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Final tests for facial recognition tech at Changi Airport's new T4

SINGAPORE — Over the next few weeks, some passengers taking selected flights will get to test the use of facial recognition technology at Changi Airport’s new Terminal 4 (T4), by trying out the self-service options for bag-drop, immigration and boarding.

Final tests for facial recognition tech at Changi Airport's new T4

The automated check-in kiosks and automated bag-drop machines at the departure hall at the new Terminal 4 at Changi Airport. The date for its official opening will be decided after the trials show satisfactory results. Photo: Nuria Ling

SINGAPORE — Over the next few weeks, some passengers taking selected flights will get to test the use of facial recognition technology at Changi Airport’s new Terminal 4 (T4), by trying out the self-service options for bag-drop, immigration and boarding.

This is part of the final phase of tests and trials that Changi Airport Group (CAG) has been conducting since last October to ensure smooth operations at the new terminal, the group said yesterday.

The date for T4’s official opening will be decided after the trials show satisfactory results, but it is expected to be sometime later this year.

The automated processes being tested are known as Fast and Seamless Travel (Fast) options, and CAG aims to have at least a pair of arrival and departing flights from nine airlines taking part, namely Cathay Pacific, Cebu Pacific, Korean Air, Spring Airlines, Vietnam Airlines and four airlines under the AirAsia Group. They will eventually operate from the new terminal when it opens.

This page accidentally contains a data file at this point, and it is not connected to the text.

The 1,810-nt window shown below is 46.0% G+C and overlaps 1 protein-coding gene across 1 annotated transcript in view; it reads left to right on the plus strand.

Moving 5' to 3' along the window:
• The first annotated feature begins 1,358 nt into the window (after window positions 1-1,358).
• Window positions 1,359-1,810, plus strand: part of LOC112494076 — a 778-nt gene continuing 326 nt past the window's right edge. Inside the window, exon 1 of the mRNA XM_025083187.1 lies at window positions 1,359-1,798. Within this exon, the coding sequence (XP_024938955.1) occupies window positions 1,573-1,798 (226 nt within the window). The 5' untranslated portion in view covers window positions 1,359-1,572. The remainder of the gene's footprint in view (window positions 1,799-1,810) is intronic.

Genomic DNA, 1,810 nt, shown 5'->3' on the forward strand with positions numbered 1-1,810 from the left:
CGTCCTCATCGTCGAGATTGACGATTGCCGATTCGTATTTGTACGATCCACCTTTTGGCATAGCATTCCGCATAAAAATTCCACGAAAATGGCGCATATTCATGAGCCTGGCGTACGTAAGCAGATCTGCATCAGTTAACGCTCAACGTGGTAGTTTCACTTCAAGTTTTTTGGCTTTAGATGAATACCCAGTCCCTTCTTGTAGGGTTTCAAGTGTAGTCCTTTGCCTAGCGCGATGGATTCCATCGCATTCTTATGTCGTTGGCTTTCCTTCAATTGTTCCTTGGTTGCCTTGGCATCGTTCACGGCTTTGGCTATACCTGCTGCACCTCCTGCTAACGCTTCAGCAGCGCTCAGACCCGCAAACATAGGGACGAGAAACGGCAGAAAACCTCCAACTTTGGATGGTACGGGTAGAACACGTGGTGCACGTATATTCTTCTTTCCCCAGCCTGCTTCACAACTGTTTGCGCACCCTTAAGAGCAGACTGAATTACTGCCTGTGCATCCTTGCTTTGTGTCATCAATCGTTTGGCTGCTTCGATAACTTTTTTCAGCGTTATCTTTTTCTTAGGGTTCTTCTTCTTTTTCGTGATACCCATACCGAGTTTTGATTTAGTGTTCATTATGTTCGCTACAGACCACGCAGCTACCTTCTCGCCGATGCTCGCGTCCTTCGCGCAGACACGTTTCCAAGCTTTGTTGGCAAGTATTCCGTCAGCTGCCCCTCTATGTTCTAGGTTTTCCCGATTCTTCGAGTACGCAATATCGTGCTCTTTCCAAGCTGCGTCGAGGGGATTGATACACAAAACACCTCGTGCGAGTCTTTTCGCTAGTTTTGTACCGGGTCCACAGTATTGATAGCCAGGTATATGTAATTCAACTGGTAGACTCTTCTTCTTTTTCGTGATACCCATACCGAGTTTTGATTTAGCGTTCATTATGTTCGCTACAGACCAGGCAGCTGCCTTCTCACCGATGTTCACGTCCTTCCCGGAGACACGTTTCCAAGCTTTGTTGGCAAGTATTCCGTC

The facial recognition technology will authenticate each passenger’s identity, in what is a first for the airport.

How it works is, a photo of the passenger will be captured at the automated bag-drop counter and matched against his or her photo in the passport before the luggage is accepted and moved into the baggage handling system.

The passenger’s photo will be taken again at the automated immigration gates, which uses a dual facial and thumbprint recognition system. Again, this will be matched against the photo in the passport.

Before boarding the aircraft, the passenger can use the automated boarding gate by scanning his or her boarding pass and a photo will be snapped. The facial recognition system will match this photo against the one taken at the immigration gate before letting the passenger through the gate.

In terms of security, the facial recognition technology is more robust because it removes the repetitive task of matching faces, and staff members can focus on identifying suspicious characters in the airport.

With the Fast options, the airport and airlines can also cut their deployed manpower by 10 to 20 per cent.

More than 100 trials have been conducted so far — through passenger self-service processes, GST refund, for instance — involving more than 2,000 volunteers and more than 1,000 airport personnel.

Fast options have also been rolled out in phases at the airport’s three terminals since 2015.

Cathay Pacific and AirAsia, which will be moving to T4, have also been piloting the automated check-in kiosks and bag-drop machines at Terminal 1, where they now operate.

Construction works on T4 began in early 2014 and were completed last December.

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